The only shots that count are the shots that hit. I believe in marksmanship ashore and marksmanship afloat. You and I, my comrades, who fought ashore, had a simpler task in learning how to handle our weapons. Most of us knew something of the rifle in advance; if we did not, we had our time to learn it. But get on a big ship—and any man who has been on one knows it is a mighty complicated and delicate bit of machinery to handle the guns in the gun turrets; to handle the ship itself, needs the training of a specialist. You can take the best men alive and put them upon one of our modern battleships, and, unless they have had some training, the fact that they are the best men alive will not help them. They have got to have the training; and it was because our officers and men were trained well that when the crucial minute came we not only won, but we won at a minimum, of loss to ourselves and a maximum of damage to the enemy.
It is a pleasant thing to come together and congratulate ourselves upon the great deeds of the past, but that is not the way to prepare for great deeds in the future. In '61 the men of the Civil War won, not by attending Fourth of July celebrations; not by glorifying what had been done by the men of the Revolution, but by turning in themselves to try to distance the deeds of the men of the Revolution. That is how you did it, and we of the younger generation were helped by your example, because we felt that what you had done did not excuse us from effort, but required us to try to rise level to the great deeds of the past.
I ask you, the sovereigns of the country, for you are the sovereigns, and therefore, you are not to be excused if you do not exercise your sovereignty aright, to see to it that the work of preparing the Navy in time of peace goes on. The last Congress did its duty—no more than its duty—by going on with the building up of the Navy, and see to it that the next Congress ends with a record as good. If we stop, we go back. The only way to do in building up the Navy is to keep on with it, to provide the ships, and to provide that they shall be the best of their kind, and then to provide for the men on them, and for training them at the great guns and in sea practice, which shall make them in their turn the best of their kind; and I believe—I do not want to boast—but I believe that the American fighting man, if you will give him a chance, is at least as good as any one else; that the man on our ships, in our armies, will do everything that we can possibly demand of him if we give him the chance, and because he is such a good man, I ask that you give him the chance. It has been a great and a real pleasure to see you.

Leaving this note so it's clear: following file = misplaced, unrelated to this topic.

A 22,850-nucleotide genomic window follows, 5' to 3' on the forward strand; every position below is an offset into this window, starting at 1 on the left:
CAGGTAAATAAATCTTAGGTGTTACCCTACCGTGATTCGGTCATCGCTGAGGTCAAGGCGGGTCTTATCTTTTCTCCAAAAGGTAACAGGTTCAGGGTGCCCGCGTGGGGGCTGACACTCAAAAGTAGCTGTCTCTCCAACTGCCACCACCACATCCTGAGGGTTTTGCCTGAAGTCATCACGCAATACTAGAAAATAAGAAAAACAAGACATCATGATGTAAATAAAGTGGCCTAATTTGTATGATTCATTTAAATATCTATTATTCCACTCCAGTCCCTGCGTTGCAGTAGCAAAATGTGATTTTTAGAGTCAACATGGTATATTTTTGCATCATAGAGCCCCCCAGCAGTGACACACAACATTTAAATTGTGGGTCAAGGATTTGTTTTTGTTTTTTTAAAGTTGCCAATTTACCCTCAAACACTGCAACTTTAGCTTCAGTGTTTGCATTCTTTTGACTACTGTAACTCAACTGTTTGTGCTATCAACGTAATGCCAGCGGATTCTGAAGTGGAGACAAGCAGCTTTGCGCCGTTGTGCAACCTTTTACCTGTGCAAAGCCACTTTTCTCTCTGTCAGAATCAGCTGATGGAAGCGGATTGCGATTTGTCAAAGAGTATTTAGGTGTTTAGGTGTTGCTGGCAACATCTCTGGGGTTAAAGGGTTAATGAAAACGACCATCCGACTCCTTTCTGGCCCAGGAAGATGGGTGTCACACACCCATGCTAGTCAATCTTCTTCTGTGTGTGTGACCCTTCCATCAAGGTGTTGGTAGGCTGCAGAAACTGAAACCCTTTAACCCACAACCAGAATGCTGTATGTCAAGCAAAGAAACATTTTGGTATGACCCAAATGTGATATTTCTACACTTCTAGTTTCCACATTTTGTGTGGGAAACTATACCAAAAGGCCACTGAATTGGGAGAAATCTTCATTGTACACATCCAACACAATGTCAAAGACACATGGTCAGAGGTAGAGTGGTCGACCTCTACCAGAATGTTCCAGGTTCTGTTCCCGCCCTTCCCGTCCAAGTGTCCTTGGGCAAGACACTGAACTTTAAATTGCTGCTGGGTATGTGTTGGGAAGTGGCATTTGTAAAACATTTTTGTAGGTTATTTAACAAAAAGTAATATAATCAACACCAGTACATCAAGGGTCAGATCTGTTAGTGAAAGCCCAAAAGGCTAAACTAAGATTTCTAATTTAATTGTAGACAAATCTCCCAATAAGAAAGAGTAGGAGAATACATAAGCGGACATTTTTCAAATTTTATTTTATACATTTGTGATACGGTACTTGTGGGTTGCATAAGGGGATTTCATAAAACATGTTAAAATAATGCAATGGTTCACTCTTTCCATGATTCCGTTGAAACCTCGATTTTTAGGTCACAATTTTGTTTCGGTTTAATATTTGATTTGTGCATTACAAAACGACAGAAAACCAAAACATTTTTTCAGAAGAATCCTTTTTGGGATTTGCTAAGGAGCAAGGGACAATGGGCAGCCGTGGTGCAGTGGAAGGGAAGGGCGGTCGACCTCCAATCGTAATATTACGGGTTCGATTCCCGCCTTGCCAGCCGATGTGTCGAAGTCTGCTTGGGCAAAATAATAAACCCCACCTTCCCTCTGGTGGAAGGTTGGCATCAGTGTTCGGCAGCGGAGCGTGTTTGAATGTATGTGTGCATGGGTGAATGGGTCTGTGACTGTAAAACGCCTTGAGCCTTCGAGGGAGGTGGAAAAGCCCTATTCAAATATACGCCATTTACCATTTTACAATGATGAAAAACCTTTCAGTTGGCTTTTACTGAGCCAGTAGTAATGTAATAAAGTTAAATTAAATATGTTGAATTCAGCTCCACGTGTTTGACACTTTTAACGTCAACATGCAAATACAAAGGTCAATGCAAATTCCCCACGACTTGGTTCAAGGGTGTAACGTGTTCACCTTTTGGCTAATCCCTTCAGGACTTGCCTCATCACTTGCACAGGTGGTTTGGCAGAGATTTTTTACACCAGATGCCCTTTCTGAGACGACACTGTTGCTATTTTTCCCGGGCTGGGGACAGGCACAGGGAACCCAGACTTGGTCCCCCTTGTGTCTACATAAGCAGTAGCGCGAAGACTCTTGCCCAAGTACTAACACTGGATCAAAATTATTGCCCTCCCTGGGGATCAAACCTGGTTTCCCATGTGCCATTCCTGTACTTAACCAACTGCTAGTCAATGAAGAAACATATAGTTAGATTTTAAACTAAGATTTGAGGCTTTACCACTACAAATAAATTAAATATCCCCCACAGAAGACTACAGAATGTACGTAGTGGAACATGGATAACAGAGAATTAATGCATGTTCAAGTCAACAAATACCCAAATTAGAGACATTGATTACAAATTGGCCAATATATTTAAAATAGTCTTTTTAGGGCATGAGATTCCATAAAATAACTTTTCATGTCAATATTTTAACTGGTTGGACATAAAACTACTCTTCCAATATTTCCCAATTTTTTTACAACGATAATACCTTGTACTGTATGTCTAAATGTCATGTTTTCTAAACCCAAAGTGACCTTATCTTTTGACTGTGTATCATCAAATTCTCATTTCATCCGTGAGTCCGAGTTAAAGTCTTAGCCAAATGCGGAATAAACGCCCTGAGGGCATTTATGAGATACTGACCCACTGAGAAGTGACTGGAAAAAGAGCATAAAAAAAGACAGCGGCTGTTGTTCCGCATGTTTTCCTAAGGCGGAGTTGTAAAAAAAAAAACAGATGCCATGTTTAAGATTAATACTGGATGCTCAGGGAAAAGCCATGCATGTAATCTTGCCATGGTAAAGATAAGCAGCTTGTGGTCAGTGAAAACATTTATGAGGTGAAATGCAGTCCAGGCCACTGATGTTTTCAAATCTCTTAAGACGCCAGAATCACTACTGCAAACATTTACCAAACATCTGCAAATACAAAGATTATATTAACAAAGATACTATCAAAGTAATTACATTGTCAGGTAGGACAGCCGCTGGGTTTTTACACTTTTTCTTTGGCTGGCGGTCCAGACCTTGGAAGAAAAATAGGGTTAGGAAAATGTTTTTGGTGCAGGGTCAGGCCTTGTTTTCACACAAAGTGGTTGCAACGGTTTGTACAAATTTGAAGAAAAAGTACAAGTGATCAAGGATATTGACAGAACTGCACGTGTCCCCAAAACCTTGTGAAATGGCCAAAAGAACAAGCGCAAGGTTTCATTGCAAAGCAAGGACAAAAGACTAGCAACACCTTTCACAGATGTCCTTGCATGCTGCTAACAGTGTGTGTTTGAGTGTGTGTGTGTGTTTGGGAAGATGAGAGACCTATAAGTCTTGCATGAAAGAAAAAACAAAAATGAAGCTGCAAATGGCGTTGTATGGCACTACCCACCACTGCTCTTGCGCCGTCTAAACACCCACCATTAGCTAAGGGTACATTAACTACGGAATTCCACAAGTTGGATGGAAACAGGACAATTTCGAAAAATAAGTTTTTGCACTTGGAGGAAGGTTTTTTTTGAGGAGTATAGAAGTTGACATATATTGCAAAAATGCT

Theodore Roosevelt, Remarks in Tacoma, Washington Online by Gerhard Peters and John T. Woolley, The American Presidency Project https://www.presidency.ucsb.edu/node/343605